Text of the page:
Most of these festivals happen in the winter when it’s dead time for small businesses. For us,it’s in the doldrums of August, when it’s a million degrees. That’s perfect for rafting and freezing in the theater — which has ice-cold air, I can promise you..

We have the capacity to attract thousands of people. Think about the impact that would have, not only on our local businesses, but on showing off these amazing facilities we have downtown.”

Posters for films featured in the 2021 Wild & Scenic Film Festival

BONUS CONTENT: Listen to full-length, uncut interview by Electric City Editor Frank Etheridge interview of Nature Now Director Paige Martin Swift. 8.9.2021

Hometown: St. Simons Island, Georgia

Education: University of Georgia, Grady College of Journalism, degree in Radio, Film and  Television Production

Favorite Film: Right now, My Octopus Teacher. Growing up, it was  Do the Right THing.

Favorite tree: Live oak

Best place to take out-of-town visitors in Columbus: Kayak island, really blows people’s minds, especially if these world-class kayakers are out there or you see somebody riverboarding, or on a surfboard standing up. Makes them wonder, ‘How is that happening?’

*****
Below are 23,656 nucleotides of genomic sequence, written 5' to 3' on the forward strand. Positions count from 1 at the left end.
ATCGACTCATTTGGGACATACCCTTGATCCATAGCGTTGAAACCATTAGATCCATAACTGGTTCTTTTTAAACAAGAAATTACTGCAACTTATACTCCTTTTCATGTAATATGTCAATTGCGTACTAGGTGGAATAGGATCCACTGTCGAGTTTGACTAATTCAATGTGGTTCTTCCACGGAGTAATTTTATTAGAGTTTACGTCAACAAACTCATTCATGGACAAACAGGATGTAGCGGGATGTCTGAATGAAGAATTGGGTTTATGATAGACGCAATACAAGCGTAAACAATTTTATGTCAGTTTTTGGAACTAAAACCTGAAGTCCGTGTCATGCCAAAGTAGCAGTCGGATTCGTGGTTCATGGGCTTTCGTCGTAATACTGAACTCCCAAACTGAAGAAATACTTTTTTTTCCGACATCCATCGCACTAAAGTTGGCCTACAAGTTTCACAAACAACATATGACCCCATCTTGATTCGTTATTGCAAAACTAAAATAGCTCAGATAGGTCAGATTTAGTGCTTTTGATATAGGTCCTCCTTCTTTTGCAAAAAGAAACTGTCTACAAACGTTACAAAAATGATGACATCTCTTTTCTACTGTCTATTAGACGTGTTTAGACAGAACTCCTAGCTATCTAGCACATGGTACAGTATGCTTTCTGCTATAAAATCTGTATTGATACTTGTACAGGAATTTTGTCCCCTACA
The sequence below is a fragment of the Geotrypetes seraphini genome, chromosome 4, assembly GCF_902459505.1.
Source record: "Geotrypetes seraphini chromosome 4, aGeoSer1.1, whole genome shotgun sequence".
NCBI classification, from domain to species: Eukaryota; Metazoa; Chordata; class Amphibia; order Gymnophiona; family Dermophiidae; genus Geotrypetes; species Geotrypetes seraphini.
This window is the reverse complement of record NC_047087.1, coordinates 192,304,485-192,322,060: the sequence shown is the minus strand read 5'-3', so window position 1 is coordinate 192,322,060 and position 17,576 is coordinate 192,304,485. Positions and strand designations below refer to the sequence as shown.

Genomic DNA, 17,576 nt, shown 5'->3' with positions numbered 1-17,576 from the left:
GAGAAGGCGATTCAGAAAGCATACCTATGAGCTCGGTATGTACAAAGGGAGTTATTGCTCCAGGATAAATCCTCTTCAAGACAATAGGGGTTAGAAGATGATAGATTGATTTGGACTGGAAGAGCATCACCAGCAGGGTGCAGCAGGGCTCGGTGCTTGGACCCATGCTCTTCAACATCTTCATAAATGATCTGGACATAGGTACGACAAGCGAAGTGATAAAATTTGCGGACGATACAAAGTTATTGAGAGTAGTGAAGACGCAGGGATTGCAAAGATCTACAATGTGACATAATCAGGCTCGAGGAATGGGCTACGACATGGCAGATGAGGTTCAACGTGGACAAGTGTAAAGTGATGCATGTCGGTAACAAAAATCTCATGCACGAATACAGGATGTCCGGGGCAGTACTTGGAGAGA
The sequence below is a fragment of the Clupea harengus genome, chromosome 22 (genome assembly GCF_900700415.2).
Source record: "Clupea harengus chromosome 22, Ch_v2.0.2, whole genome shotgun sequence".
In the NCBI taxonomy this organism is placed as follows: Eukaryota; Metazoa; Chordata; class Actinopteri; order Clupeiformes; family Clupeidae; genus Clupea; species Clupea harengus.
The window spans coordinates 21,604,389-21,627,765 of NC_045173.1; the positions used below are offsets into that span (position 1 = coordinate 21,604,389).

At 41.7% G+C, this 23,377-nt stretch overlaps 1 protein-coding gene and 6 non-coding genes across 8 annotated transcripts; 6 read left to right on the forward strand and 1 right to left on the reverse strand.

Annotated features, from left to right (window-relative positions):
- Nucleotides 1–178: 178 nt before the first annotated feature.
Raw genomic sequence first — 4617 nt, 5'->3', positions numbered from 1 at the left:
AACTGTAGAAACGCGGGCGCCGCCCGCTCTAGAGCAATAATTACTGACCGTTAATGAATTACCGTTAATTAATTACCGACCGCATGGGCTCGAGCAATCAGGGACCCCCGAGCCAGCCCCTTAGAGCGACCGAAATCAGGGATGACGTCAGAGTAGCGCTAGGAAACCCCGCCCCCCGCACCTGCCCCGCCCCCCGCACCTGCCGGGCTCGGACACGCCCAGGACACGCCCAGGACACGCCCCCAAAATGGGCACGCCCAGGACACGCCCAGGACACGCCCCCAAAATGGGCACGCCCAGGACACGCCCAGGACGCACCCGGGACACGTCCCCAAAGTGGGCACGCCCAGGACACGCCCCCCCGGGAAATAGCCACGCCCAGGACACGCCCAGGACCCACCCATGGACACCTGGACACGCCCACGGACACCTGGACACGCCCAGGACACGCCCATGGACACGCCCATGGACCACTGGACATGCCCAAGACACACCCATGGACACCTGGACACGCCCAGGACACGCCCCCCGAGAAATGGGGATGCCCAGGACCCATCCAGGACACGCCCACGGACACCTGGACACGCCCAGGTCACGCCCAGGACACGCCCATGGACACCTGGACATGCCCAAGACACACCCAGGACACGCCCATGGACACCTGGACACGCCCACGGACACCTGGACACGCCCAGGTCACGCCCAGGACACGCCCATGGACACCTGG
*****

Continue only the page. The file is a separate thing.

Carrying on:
Book now reading:   White Trash, sociological observation on class divisions. And David Sedaris’ last book, A Carnival of Snackery.

Biggest threat to the local natural environment: “It’s not a threat so much as an issue, but  recycling. There’s so much urgency to that. In  general, everything is so disposable in Western civilization. How many vacuum cleaners, sofas, or just piles of junk do you see on the side of the road?

Where is all our trash going? Do you want to be aware? Or not aware? I guess to some, it’s easier not to be aware. But somebody is going to have to answer for it. And it’s pretty much our kids.

Biggest improvement to the local natural environment: “Restoration of the rapids. It’s gone so beyond what anybody had expected. It really beautified the river. Go back and look at pictures from before; we accepted that for so long!

It has organically attracted this crazy counterculture of world-class athletes. People are noticing Columbus, Georgia in other parts of the world, because of the epic whitewater here.

And the impact on the environment. Bringing back the shoal lilies. The shoal bass. The eagles. Native species, like what Bartram saw when he traversed here over a hundred years ago … We have a film this weekend about that!  Just the ecology in general.” 

Paige Martin Swift 8.10.2021